On March 25, 2012, Friends and colleagues of Jonathan “JP” Nocera will gather at Cameo Gallery in Williamsburg, Brooklyn from 7PM to Midnight to celebrate his life and legacy. Featured performers include The London Souls, Erica Lindsay, Sticklips, Captain for Dark Mornings, and Squiggle, with artwork by Charles Sainty.
Jonathan Nocera (March 25, 1985- July 3, 2011) spent his life in New York creating and supporting experimental music. He died at the age of 26 after a courageous battle with brain cancer. During his life, Jonathan was a visionary artist– he was sought after by a wide range of musicians for his personal sound as a guitarist and composer. His collaborations include experimental folk group Sticklips, avant jazz project Scrap Relation, reggae band Konga I, and electronic noise project Squiggle.
Jonathan was not only a fierce musician but a deep thinker whose drive and intellect put him in a unique position to lay the ground for the kind of music industry he believed in. In 2008, JP created Proliferate Music, a record label espousing “independent music for the fringe.” In the label’s mission, he wrote, “It is our belief that the so-called ‘mainstream’ has finally gotten sick of the assembly line formula championed by majors for so long, and that given this climate, the so-called ‘avant-garde’ might be more accessible than once imagined.”
A native New Yorker and a graduate of Bard College, Jonathan Nocera leaves behind a living, breathing legacy of young musicians who have deep, continued gratitude for their collaborations and conversations with Jonathan. His parting words to many friends was to “keep it weird.” On March 25th, a group of Jonathan’s near-and-dear musical co-conspirators will do just that! This is an opportunity for those who knew JP to celebrate him, and for those who did not to get to know an incredible spirit.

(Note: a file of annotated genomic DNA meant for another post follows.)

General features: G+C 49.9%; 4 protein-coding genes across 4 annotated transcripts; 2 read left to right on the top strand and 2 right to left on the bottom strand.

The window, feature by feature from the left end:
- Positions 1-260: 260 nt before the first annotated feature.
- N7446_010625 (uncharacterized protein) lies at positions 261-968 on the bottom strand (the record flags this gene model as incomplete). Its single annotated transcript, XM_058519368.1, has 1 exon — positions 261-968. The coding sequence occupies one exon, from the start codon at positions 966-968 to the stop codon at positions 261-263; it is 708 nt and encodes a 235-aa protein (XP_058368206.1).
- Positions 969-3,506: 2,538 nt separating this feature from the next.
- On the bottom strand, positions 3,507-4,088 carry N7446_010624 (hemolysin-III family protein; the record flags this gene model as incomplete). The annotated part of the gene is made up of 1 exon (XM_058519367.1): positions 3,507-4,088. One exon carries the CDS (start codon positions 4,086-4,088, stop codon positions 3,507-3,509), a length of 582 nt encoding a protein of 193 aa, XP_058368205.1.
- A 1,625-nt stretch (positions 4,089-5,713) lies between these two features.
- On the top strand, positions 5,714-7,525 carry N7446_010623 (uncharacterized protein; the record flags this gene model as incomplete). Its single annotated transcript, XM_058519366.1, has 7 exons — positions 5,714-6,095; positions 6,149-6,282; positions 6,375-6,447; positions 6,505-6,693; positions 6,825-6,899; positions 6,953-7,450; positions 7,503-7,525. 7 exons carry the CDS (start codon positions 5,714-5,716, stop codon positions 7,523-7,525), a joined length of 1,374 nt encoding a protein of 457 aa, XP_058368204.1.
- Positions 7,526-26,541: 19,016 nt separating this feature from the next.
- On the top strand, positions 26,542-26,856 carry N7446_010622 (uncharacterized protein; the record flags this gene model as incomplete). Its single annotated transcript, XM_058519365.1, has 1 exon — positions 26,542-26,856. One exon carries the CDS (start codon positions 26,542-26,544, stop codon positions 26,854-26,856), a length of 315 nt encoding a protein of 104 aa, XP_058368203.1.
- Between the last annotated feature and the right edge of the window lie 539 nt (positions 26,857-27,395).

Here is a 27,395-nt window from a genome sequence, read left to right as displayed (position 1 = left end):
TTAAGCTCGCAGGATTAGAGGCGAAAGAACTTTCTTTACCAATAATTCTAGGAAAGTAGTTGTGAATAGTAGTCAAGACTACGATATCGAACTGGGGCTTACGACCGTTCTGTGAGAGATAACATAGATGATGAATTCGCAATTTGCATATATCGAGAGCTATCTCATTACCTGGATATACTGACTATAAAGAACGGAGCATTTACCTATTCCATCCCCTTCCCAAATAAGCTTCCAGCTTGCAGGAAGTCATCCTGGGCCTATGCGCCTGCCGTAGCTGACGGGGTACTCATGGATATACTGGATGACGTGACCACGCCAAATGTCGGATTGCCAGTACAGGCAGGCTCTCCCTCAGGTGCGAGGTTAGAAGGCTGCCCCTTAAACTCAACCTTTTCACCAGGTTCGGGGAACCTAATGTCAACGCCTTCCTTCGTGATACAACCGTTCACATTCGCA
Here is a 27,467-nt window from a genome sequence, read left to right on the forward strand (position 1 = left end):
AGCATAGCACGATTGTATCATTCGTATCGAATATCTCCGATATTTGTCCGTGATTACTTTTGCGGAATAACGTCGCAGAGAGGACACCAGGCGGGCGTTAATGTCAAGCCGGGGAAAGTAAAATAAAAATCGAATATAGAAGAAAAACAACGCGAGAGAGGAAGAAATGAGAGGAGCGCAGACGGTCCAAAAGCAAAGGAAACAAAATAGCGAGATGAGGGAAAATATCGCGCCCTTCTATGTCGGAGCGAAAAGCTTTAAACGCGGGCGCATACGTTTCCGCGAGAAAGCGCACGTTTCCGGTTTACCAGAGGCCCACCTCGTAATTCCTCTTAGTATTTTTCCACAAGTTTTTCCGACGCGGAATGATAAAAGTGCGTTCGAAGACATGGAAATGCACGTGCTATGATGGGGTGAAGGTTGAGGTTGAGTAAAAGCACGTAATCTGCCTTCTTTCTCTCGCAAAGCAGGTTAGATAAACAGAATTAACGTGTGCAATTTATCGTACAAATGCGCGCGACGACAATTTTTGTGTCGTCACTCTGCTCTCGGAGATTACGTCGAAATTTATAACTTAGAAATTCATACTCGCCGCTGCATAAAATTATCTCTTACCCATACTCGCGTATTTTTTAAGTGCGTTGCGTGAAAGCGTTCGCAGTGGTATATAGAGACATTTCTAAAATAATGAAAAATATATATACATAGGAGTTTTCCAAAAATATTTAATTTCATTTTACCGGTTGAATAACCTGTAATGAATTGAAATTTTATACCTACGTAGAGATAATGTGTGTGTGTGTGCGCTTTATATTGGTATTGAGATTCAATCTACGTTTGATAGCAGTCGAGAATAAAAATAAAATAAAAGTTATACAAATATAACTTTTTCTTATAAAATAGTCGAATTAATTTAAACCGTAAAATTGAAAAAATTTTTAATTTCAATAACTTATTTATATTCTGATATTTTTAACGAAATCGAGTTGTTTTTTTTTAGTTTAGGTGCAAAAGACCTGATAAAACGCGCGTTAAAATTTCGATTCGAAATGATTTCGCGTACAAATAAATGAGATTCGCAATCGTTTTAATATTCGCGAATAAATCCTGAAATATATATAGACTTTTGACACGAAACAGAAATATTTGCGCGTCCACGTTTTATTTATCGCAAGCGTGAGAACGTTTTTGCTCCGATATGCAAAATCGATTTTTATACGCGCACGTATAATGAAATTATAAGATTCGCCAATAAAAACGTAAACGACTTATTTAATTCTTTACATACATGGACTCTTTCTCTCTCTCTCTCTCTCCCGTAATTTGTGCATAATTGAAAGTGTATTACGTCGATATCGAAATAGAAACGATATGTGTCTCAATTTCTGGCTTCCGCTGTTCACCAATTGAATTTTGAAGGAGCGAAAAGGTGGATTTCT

As per Jonathan’s family’s request, all ticket sales benefit NYU Langone Medical Center Cancer Research. Admission is $10-20 sliding scale.
The London Souls are rock’n’roll, straight up with the slightest twist of soul and a little dash of the blues. They play loud, they play raucous and they play with every bit of their bodies, as any good rock musician should; but perhaps the even better news is that unlike a lot of what passes for rock these days, they haven’t lost sight of what good music sounds like, no matter how loud it is. (Derek Evers, thetripwire.com) Their debut full-length record was recorded with producer Ethan Johns at London’s Abbey Road Studios, and was released in 2011. Their song She’s So Mad has received airplay on FOX TV’s show Fearless Music. Also, their song I Think I Like It was used in a commercial advertising NBA star Derrick Rose’s line of shoes by adidas.http://thelondonsouls.com/